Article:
It is the most wonderful time of the year. Festive cheer, dancing, laughing and sharing are part of the holidays. With the celebrations come all kinds of potential issues, such as accidents, poisonings, tragedy and the like.

Here are a few tip to help make your Christmas a healthy one.

1. Donít rush. Take your time as you travel toward your destination. Accidents caused 80,000 visits to the hospital last Christmas season. Donít rush opening presents with the sharp scissors. Donít rush cooking the turkey. Enjoy each moment for what it is.

2. Wash your hands. Hugging, kissing and hand holding all increase the transmission of bugs, viruses and germs. Protect your family and yourself by washing your hands.

3. Watch out for poisons. Did you know mistletoe berries contain toxic proteins that are poisonous? It is okay to kiss under the mistletoe, but not the mistletoe itself. Christmas rose causes diarrhea, and the orange berries of Christmas cherry cause stomach pains.

4. Increase your risk awareness. One way to do this is to limit the alcohol intake. Alcohol decreases risk awareness. That is why drunk people end up driving. Worse than that, drunk people are more likely to text and drive which is even worse.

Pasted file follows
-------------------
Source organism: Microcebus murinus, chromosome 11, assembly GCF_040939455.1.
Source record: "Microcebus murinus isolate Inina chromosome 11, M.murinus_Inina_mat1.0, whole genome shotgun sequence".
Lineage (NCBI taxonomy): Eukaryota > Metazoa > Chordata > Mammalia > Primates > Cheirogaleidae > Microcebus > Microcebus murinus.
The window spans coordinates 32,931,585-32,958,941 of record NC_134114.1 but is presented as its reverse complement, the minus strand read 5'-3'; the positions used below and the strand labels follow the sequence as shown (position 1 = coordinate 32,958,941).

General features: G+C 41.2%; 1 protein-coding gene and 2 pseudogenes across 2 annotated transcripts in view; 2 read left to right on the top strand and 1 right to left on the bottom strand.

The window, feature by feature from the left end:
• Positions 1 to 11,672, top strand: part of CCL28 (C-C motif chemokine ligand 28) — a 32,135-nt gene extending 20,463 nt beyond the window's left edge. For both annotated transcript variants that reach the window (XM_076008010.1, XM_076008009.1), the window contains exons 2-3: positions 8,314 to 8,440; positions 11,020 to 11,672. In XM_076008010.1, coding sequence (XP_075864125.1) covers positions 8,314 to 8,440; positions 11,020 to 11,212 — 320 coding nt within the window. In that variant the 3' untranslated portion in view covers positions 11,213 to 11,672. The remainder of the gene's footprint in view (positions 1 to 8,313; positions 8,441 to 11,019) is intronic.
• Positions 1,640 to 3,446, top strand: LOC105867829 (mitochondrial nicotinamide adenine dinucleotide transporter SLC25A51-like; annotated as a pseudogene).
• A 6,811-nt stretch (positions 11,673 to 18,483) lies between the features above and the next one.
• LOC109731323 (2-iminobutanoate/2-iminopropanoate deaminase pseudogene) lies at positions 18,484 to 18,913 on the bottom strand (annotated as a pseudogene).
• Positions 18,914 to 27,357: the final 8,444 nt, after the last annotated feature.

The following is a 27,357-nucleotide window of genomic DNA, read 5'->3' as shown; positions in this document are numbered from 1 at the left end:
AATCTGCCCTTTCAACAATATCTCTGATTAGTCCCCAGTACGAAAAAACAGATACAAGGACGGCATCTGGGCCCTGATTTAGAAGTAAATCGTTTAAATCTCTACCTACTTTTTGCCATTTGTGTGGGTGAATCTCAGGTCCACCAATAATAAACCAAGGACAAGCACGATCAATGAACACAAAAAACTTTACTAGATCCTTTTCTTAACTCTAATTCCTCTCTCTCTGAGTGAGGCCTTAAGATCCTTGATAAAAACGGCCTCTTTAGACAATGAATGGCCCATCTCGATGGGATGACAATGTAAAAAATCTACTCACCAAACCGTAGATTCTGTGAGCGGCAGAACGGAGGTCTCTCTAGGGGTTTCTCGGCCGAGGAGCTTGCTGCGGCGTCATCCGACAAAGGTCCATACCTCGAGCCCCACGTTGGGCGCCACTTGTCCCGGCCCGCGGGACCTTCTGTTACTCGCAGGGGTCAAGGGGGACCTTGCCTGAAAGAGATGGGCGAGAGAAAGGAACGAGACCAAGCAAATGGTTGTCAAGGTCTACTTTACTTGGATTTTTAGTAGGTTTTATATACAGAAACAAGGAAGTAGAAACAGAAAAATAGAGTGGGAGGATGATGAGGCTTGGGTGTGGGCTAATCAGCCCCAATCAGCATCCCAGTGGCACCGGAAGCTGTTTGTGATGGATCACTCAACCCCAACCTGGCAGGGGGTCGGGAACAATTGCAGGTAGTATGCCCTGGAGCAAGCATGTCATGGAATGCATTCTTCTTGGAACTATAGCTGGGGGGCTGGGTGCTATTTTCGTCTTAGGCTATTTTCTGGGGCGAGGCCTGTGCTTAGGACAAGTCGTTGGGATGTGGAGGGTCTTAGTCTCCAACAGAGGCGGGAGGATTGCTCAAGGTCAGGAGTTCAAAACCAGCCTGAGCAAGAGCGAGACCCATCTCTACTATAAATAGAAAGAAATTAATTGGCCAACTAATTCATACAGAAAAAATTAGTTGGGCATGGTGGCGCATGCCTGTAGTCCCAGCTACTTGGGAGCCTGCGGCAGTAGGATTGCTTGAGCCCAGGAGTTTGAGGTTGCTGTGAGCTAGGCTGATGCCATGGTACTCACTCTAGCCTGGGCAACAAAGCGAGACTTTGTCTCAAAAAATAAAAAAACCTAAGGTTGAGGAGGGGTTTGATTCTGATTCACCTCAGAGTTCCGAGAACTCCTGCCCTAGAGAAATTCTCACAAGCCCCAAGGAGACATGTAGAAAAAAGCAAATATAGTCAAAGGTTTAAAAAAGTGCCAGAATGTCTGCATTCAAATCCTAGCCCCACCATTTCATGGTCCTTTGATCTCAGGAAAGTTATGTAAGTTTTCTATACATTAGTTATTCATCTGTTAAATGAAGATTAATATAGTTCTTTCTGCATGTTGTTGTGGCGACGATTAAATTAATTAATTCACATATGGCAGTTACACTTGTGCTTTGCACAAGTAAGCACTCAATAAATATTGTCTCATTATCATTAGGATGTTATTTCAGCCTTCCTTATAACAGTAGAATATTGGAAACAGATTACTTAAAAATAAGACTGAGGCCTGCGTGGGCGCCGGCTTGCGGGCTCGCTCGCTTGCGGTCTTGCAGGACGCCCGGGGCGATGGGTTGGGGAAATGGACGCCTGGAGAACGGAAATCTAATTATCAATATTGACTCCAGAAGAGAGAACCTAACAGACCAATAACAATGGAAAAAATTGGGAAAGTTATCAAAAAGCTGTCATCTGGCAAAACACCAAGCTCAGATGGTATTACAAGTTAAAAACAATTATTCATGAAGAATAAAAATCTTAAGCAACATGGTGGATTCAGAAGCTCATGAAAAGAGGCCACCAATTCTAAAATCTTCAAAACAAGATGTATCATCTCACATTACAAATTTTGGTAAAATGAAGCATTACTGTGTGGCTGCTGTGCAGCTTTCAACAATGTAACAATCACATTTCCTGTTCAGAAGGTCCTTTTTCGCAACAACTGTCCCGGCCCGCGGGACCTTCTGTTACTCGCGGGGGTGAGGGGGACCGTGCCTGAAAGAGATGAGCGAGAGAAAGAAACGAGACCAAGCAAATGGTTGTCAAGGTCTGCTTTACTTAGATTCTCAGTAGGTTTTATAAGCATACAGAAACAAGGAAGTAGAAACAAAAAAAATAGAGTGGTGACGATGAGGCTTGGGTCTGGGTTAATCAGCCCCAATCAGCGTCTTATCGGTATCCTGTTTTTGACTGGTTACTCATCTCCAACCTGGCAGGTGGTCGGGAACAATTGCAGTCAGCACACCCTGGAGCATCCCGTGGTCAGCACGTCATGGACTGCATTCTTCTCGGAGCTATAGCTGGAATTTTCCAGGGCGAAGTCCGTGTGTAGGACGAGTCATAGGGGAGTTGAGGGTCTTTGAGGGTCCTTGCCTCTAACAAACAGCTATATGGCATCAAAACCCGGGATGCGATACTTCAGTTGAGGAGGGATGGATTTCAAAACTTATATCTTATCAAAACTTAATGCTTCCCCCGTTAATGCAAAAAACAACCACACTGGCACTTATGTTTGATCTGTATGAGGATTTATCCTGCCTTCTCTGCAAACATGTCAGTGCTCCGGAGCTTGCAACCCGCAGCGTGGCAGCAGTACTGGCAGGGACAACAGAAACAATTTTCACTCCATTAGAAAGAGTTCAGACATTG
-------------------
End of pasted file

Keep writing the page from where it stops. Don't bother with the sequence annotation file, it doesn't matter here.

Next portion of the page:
5. Be Stress Free. Christmas is so stressful, lots of family, lots of food and lots of responsibilities. Try to find some alone time even if it is a relaxing bath. Say ďnoĒ to relativesí demands. Donít suppress your emotions, find someone you trust to talk to.

Enjoy this most wonderful time of the year. Watch your classic favorite movies, and enjoy your wonderful family traditions.

Dr. Justus Turner Peters, a family physician at Glen Rose Medical Center's Pecan Plantation clinic, received his medical school training at Creighton University School of Medicine in Nebraska and completed his family medicine residency at John Peter Smith Hospital in Fort Worth. Board-certified in family medicine, Dr. Peters' practice encompasses the care of infants and children as well as adults of all ages. He also conducts ongoing research in the areas of childhood obesity and lower extremity injuries. He serves as the county's Local Health Authority.